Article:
Here is how our overgrown tree looked after step 1 of our crabapple pruning was completed. See Crabapple Pruning in 4 Easy Steps: Overgrown Mess No More (Part 1 of 3) for details. Now, we will continue onto step 2, water sprout removal.
CRABAPPLE PRUNING: WATER SPROUT REMOVAL
Water sprouts are shoots that grow from the trunk of a tree or from branches that are several years old. They grow from a dormant bud usually straight up as the result of excessive pruning or a damaged branch.
The 2nd step was to remove the water sprouts that grew from the lower branches. These shoots grow from below a lower branch up into the area of a higher branch. These are easy to recognize when looking at the structure of a tree in the winter. They are the branches other than the leader that is growing straight up. Removing them improves the structure of the tree and prevents major problems in the future.
Summer pruning tends to suppress growth of suckers and water sprouts that can result from pruning earlier in the year. This mid-August time frame was a great time to do this heavy pruning of the tree and not trigger even more regrowth in the spring. I admittedly did prune off a large amount of the flowers that the tree would have had in the spring. It will have more flowers in the following years as the rootstock sucker growth will not be stealing energy from the rest of the tree.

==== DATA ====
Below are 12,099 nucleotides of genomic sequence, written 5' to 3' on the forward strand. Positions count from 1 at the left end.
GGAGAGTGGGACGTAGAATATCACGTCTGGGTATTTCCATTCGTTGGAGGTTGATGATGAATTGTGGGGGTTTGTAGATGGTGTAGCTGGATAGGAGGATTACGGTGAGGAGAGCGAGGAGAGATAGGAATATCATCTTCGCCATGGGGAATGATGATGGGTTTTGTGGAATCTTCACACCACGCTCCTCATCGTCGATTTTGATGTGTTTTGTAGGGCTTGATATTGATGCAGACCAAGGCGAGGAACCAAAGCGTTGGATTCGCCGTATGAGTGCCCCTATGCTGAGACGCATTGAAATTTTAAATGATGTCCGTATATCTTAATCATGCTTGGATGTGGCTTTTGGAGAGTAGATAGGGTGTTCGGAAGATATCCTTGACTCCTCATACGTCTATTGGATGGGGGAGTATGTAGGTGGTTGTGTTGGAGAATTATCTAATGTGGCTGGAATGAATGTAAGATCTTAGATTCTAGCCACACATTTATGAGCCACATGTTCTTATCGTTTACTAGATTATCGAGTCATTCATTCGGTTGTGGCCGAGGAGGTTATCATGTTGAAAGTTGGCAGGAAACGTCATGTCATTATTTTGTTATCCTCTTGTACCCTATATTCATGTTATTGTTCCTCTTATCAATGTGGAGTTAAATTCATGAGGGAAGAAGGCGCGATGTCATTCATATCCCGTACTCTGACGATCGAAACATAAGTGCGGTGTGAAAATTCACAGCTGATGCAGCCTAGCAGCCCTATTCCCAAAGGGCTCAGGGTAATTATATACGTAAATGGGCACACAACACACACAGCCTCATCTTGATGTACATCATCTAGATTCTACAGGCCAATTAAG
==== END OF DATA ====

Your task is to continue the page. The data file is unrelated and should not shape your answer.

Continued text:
CRABAPPLE PRUNING: REMOVING BRANCHES GROWING IN ODD WAYS
Branches growing in odd directions are usually the result of a shoot getting stuck and it grew in the wrong direction for a number of years. As they grow they thicken and are stuck in their odd position.
The 3rd step is to look for any branches that have been growing oddly, such as:
– back towards the middle of the trunk after growing outward,
– down towards the ground,
– 90 degree or greater bends.
This tree had a classic example of this. There is no way that this branch is going to be fixed. When it was young and had not formed wood, it probably could have been unstuck from its odd position. After several years of wood forming, it is not going anywhere except in the debris pile. Out comes the pruning saw.
Next time, I will cover one more necessary step in all overgrown crabapple pruning. As well as one additional step that your tree may or may not need. Click here to read it now.